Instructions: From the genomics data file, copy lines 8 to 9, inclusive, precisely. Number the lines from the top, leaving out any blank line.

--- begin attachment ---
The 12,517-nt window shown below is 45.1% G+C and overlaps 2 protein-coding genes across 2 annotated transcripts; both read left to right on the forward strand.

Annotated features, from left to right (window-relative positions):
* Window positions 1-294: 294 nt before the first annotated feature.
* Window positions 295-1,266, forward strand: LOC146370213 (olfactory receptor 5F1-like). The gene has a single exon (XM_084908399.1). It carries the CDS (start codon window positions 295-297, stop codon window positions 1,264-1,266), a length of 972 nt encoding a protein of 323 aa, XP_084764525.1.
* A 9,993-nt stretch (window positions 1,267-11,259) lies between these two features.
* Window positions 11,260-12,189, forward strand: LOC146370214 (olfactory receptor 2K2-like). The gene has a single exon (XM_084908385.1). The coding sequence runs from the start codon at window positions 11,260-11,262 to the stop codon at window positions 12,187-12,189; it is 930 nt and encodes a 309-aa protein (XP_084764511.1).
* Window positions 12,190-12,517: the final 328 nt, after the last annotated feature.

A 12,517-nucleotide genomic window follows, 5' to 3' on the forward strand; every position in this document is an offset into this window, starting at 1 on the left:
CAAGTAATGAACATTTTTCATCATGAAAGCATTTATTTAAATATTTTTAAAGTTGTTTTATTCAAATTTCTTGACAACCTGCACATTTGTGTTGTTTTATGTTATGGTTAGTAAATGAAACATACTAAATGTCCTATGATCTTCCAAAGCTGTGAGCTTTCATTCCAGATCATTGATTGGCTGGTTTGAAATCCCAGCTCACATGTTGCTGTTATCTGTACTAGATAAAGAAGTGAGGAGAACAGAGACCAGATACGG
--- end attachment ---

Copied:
A 12,517-nucleotide genomic window follows, 5' to 3' on the forward strand; every position in this document is an offset into this window, starting at 1 on the left:
CAAGTAATGAACATTTTTCATCATGAAAGCATTTATTTAAATATTTTTAAAGTTGTTTTATTCAAATTTCTTGACAACCTGCACATTTGTGTTGTTTTATGTTATGGTTAGTAAATGAAACATACTAAATGTCCTATGATCTTCCAAAGCTGTGAGCTTTCATTCCAGATCATTGATTGGCTGGTTTGAAATCCCAGCTCACATGTTGCTGTTATCTGTACTAGATAAAGAAGTGAGGAGAACAGAGACCAGATACGG